Definition of Algorithm

Genetic algorithms (GA) are adaptive heuristic search algorithms based on genetics and natural selection that falls under optimization algorithms. That was a lot. But simply, genetic algorithms are algorithms that are designed to find an optimal solution in a sometimes large problem set.

Understand that the algorithm is based off of evolution.

Here are the steps the algorithm takes:

Algorithm Breakdown

The example I am going to use is designing rockets to reach space. There are thousands if not millions of different rocket designs and in order to find the best one, we follow a genetic algorithm. (This is not how actual rockets are designed, but I'm just using it as an example.)

  1. Initiation

    A sacrificial lamb is brought in and members chant the names of the seven gods of Tehgkejw. (Just kidding)

    Initiation is when a population is randomly generated. It is expected that the members of the population will perform poorly; they are randomly generated after all. For example, in this step, we would randomly create thirty rockets that would probably be so bad they wouldn’t reach the heights of modern skyscrapers.

  2. Evaluation

    Now we score the population. In the rocket design scenario, this would be measuring the attitude they reach.

  3. Selection

    Here we select some of the fittest in the population to “breed”. We might select the ten highest altitude reaching rockets or select the highest altitude rocket out of a small randomly-picked sample and do this ten times, each time with a different sample. Different methods would result in different results.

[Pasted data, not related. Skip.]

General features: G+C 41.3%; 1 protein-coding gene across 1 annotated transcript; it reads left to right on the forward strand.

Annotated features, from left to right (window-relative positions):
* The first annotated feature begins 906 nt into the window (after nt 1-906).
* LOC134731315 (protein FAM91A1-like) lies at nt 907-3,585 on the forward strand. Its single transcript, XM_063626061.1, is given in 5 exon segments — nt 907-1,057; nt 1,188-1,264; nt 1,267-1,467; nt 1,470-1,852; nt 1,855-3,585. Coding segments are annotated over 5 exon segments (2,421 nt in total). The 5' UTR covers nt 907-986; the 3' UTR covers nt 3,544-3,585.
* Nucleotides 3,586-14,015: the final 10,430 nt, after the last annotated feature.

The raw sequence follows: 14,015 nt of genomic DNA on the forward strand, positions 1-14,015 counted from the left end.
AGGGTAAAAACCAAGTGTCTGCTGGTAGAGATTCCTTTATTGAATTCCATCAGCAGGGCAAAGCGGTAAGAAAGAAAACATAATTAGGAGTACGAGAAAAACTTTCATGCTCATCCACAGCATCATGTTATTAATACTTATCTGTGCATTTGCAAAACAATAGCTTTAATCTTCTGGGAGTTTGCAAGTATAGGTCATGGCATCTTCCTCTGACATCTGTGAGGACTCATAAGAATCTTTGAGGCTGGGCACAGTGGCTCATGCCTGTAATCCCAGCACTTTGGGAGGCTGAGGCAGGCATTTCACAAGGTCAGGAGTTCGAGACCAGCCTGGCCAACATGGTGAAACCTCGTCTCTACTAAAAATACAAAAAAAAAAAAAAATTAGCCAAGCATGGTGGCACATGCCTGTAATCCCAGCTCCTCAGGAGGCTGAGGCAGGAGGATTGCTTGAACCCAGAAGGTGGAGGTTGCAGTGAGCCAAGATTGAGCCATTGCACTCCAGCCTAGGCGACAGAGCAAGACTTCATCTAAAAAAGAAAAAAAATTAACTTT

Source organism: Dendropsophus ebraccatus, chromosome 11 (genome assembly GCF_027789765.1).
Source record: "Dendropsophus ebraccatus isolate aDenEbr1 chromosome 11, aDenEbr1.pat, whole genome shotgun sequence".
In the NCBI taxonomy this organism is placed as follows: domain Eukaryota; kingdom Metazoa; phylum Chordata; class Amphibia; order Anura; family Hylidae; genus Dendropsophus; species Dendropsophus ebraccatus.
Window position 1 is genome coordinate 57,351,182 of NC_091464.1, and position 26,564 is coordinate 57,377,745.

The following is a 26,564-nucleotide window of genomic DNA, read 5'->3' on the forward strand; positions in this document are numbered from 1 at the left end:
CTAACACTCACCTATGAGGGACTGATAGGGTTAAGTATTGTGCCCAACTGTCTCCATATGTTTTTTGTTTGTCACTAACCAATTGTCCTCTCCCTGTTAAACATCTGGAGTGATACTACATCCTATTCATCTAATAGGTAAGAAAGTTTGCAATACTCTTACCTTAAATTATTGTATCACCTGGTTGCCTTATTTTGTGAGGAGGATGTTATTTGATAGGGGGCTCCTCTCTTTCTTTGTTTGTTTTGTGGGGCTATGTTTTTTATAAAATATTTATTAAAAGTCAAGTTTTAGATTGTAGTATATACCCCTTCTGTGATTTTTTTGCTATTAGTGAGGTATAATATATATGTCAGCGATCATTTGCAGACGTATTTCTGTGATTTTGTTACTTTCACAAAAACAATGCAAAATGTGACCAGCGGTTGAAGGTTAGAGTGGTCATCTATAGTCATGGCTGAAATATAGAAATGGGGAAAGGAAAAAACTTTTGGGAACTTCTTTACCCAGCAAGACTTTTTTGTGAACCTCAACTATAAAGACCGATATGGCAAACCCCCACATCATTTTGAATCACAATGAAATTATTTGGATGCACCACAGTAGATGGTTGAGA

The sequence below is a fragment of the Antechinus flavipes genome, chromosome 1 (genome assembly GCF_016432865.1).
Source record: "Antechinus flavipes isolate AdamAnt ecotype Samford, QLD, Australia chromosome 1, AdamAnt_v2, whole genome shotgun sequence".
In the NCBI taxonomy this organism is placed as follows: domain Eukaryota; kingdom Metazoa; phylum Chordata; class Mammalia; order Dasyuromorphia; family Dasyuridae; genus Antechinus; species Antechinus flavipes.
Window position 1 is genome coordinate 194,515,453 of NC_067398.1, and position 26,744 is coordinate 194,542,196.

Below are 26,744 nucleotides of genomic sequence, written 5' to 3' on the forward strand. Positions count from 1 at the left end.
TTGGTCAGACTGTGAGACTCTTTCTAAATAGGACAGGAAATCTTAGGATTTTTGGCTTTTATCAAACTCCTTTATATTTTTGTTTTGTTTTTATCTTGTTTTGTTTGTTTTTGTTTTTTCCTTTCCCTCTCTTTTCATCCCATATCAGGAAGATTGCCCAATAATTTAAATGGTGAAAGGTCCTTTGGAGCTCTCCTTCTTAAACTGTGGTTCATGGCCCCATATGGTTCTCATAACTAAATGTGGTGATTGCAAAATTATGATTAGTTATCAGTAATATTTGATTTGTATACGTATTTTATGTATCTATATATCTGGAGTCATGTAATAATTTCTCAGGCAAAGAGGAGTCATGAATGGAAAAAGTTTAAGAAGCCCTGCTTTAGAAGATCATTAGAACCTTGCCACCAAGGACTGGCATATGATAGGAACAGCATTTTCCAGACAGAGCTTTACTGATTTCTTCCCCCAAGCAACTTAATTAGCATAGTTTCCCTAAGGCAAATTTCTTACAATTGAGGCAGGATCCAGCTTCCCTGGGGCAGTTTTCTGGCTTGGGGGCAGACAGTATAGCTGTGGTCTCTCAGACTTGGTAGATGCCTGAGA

4. Crossover (also called Recombination)

    Here we will generate a second (hopefully better) population. We take the best rockets selected in step three and “breed” them together (Cover your eyes kids!) to create “children” that would make up the second population. Two rockets would be “bred” by combining random features of both, for example, taking the fins of one “parent” and the engine of the second ”parent”. The result is not necessarily better than either of the parents, but generally would be. Now that we create the second population what happens to the first? The first is scrapped and the second takes their place. It’s a brutal world.

  5. Mutation

    There is still a problem with this algorithm. What if one rocket type just completely overwhelms the population? This is bad as the population lacks diversity and would not be able to improve itself, so we would introduce little changes, mutations, to every rocket. Not always a better population, but it is certainly possible that one or more rockets receive improvements.

  6. Repeat steps 2 to 5.

Relationship to Evolution

Why does it work? Because evolution works. Notice the similarities. The step of selection is the selection of the fittest. Only the strongest will be able to breed and pass on their traits. The step of crossover is the step of procreation, parents creating offspring. The step of mutation is literally when mutation occurs within our bodies.

Downsides

Great. Any downsides? Plenty.

Evaluation has to measure the individuals in a population on a continuous scale. So a success or fail when evaluating an individual wouldn’t work.

It is also quite possible that the population is stuck in a local minimum. The individuals in it might seem to be the best possible, but there might be a completely different design that would be much better.